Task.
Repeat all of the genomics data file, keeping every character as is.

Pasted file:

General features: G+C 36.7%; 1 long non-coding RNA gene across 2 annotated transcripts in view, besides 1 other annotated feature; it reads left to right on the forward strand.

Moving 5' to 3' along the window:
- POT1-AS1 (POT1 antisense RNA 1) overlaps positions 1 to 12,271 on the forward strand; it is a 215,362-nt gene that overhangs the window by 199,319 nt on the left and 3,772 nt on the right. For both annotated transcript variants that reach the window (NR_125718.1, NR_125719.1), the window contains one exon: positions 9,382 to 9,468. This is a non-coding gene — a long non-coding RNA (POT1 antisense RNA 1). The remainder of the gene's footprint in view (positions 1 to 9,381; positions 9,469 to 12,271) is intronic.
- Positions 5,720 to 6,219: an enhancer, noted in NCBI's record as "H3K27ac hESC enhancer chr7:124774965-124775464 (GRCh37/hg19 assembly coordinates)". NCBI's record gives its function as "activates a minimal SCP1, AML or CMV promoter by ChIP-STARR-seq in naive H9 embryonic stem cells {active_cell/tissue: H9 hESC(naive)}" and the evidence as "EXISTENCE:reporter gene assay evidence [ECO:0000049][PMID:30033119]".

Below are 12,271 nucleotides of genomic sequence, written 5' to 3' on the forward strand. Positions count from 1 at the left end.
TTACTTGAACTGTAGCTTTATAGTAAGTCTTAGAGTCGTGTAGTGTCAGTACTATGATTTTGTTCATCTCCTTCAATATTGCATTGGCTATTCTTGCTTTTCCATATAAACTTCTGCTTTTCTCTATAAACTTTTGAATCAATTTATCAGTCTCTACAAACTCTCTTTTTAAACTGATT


General features: G+C 36.7%; 1 long non-coding RNA gene across 2 annotated transcripts in view, besides 1 other annotated feature; it reads left to right on the forward strand.

Moving 5' to 3' along the window:
- POT1-AS1 (POT1 antisense RNA 1) overlaps positions 1 to 12,271 on the forward strand; it is a 215,362-nt gene that overhangs the window by 199,319 nt on the left and 3,772 nt on the right. For both annotated transcript variants that reach the window (NR_125718.1, NR_125719.1), the window contains one exon: positions 9,382 to 9,468. This is a non-coding gene — a long non-coding RNA (POT1 antisense RNA 1). The remainder of the gene's footprint in view (positions 1 to 9,381; positions 9,469 to 12,271) is intronic.
- Positions 5,720 to 6,219: an enhancer, noted in NCBI's record as "H3K27ac hESC enhancer chr7:124774965-124775464 (GRCh37/hg19 assembly coordinates)". NCBI's record gives its function as "activates a minimal SCP1, AML or CMV promoter by ChIP-STARR-seq in naive H9 embryonic stem cells {active_cell/tissue: H9 hESC(naive)}" and the evidence as "EXISTENCE:reporter gene assay evidence [ECO:0000049][PMID:30033119]".

Below are 12,271 nucleotides of genomic sequence, written 5' to 3' on the forward strand. Positions count from 1 at the left end.
TTACTTGAACTGTAGCTTTATAGTAAGTCTTAGAGTCGTGTAGTGTCAGTACTATGATTTTGTTCATCTCCTTCAATATTGCATTGGCTATTCTTGCTTTTCCATATAAACTTCTGCTTTTCTCTATAAACTTTTGAATCAATTTATCAGTCTCTACAAACTCTCTTTTTAAACTGATT